Order Peterson First Guide: Clouds and Weather Today!
The Peterson Field Guide Series has been the standard by which other field guides have been evaluated for over 65 years. In the "Editor's Note" to the Peterson First Guide: Clouds and Weather, Series founder, the late Roger Tory Peterson, remarks:
Even though the Field Guides are intended for both the novice and the expert, there are still many who would like something simpler to start with -- a smaller guide to give them confidence. It is for this audience that the Peterson First Guides have been created.
Peterson First Guide: Clouds and Weather is written by the same authors who produced the Peterson Guide to the Atmosphere: Dr John A. Day and Dr Vincent J. Schaefer. In the aforementioned Guide to the Atmosphere, Dr Schaefer was the lead author. For this book, the authors chose to focus on specific aspects of the atmosphere rather than condense all materials from the full Guide. The authors reason that: "Because it is easiest to learn about things we can see, this book will deal first with clouds then with other aspects of weather." They continue: "Most of the book is visual, with many pictures of clouds and optical effects such as rainbows and haloes."
The authors are well known meteorologists, experts in the study of clouds and precipitation processes. John A. Day, like myself, has a handle Cloud Man (and a great website on clouds). Vincent Schaefer is one of the fathers of the science of weather modification, particularly cloud-seeding. They bring to the Guide years of weather wisdom on the subject of clouds and weather associated with clouds and share that knowledge and wisdom with us well.
After introducing the readers to clouds and optical effects, the final portion of the book gives explanations of other weather elements: causes and types of precipitation, wind and air pressure, air masses and weather fronts. Day and Schaefer believe the book can be used in two ways: one, to give us information so that we can try to forecast the weather; and secondly so we can "also learn to appreciate the everyday sky: the majesty of a sunset, the pristine beauty or cirrus clouds, the pure radiance of a rainbow."
I would reverse the order of their objectives because I feel this field guide achieves the second objective admirably for the beginning weather watcher from 6 to 60 but falls somewhat short in aiding the readers to forecast weather on their own. In part they do not totally achieve their goal because, after 100 pages of describing many of the important elements for a "home" forecast, they discuss some methods to "Forecast the Weather" in less than one page. If the authors had intended the ability to make a simple forecast to be the prime use of this book, then I believe at least an additional ten pages should have been devoted to describing basic forecasting concepts and rules to link future weather conditions with current visual weather observations.
However, just picking up the Guide and thumbing through it gave me a sense of excitement. It fits well into the hand (or pocket) of all ages. It has colourful, easy to understand photographs. And the pictures are large and clearly portray their intended focus. The book has more pictures than text -- a prime quality to my thinking for a field guide. It is also easy to thumb through.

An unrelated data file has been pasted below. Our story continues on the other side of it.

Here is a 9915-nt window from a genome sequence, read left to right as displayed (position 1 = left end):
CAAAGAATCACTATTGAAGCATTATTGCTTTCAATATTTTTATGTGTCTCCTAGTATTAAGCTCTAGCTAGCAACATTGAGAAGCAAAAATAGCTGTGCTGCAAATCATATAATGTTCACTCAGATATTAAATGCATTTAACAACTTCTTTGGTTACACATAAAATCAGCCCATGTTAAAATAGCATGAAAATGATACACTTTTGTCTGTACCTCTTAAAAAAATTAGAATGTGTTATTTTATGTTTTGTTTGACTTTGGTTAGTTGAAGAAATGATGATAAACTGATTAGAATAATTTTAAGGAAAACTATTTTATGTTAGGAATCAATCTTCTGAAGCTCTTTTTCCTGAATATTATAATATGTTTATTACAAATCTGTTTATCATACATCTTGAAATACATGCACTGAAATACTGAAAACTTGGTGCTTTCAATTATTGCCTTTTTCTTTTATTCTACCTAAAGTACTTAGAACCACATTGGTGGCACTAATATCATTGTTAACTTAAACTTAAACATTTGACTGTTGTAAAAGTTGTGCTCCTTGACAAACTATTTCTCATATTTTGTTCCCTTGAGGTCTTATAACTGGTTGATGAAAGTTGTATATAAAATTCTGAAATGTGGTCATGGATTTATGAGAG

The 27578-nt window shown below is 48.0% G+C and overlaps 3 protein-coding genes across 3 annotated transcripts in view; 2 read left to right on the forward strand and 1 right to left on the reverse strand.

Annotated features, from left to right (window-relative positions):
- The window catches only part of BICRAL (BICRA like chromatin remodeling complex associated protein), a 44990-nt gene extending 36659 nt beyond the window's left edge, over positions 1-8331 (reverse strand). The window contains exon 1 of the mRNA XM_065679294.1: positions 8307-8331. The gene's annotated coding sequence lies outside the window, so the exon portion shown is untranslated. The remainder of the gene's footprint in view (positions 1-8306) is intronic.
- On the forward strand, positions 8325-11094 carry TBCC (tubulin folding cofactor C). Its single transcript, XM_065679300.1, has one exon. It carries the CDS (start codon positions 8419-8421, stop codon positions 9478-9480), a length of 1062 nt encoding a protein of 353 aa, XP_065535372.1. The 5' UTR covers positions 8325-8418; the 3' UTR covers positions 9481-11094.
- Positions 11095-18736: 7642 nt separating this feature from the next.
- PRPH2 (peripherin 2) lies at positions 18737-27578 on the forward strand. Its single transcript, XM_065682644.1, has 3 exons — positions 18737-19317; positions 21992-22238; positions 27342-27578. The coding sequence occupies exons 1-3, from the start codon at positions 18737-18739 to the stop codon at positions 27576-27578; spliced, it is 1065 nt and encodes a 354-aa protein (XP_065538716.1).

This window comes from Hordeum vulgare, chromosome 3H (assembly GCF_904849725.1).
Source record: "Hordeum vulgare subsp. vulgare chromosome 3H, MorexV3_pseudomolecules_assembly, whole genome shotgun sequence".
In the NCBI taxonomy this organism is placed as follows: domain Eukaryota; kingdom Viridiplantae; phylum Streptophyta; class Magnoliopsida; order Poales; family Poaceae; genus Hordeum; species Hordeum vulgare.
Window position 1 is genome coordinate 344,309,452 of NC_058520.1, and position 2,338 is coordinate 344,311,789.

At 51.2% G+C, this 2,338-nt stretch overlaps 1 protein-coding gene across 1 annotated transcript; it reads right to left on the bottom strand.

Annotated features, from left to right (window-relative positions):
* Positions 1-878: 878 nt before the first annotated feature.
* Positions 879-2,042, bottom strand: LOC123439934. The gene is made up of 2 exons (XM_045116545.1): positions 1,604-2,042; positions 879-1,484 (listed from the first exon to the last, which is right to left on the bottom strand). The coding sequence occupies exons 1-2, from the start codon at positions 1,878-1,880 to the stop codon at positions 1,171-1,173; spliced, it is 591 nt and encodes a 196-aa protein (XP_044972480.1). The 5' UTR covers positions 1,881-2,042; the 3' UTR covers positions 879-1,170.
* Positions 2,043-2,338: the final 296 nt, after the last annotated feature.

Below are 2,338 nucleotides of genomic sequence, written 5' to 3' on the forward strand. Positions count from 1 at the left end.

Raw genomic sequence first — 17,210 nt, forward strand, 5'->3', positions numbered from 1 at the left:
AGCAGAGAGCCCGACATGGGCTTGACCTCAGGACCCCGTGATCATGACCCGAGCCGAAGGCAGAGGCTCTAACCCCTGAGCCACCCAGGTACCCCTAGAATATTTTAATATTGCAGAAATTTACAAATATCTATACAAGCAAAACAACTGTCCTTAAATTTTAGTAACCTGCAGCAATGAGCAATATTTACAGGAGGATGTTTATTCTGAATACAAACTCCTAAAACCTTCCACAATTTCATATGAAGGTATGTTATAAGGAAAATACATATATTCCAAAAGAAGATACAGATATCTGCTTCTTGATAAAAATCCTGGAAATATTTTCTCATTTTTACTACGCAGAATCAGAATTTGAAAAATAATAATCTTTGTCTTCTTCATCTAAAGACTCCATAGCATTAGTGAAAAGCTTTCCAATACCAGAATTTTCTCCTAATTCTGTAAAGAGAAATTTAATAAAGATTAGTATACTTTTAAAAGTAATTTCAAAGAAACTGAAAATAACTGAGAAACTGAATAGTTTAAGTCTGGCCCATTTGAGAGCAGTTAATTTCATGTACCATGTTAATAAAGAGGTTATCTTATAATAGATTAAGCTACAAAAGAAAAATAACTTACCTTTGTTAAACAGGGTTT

I found the text, which blends superbly with the illustrations, understandable and enlightening for a wide range of Guide users. The layout is easy to follow. The section on Clouds is arranged by cloud sub-type for easy identification: the heap or cumulus clouds; layer or stratus clouds; heap and layer clouds together; precipitating clouds; unusual clouds; and clouds as seen from aloft (as would be viewed from an airliner window). The discussion on clouds comprises half the book.
The next section covers Color in the Sky, sky blue and sunset red, rainbows and haloes, the green flash and coronas as well as a few special sky phenomena. This section completes the strongly visual portion of the Guide, which is filled with many photographs and colour plates. The remaining forty pages cover weather elements and processes, mostly described through text, beginning with precipitation formation and types.
One of the highlights of this last section is the introduction and rung-by-rung description of the precipitation ladder, a wonderful concept to explain how precipitation of any variety forms. While some of this discussion may be too advanced for the youngest readers, it gives the Guide material for these beginning users to eventually grow into.
The remaining pages briefly introduce air masses and fronts and what a weather map can tell us so that we might make our own simple forecasts. I would have liked to see a few pages more here on the relationship among air pressure changes, wind, temperature, clouds and precipitation, such as that given in the charts which were so popular when I was younger and came with all barometers. I realize they are applicable with high accuracy only in certain areas or certain conditions, but they make a great starting point for an inquisitive weather mind to begin forecasting the weather.
Overall, I find the Peterson First Guide: Clouds and Weather a superb starter to the topic of weather and clouds. I would recommend this Guide above all others to the novice weather watcher. A child will never grow out of it -- only into something more detailed. And, because of its handy size, I will carry my copy into the field because I think makes a marvellous teaching aid for field use.
Peterson First Guide: Clouds and Weather by John A. Day and Vincent J. Schaefer, Houghton Mifflin Company, New York, 1991, ISBN 0-395-90663-6.Order Peterson First Guide: Clouds and Weather Today!
Keith C. Heidorn, PhD, ACM
THE WEATHER DOCTOR
For Other Great Weather Books, Visit The Weather Doctor Bookstore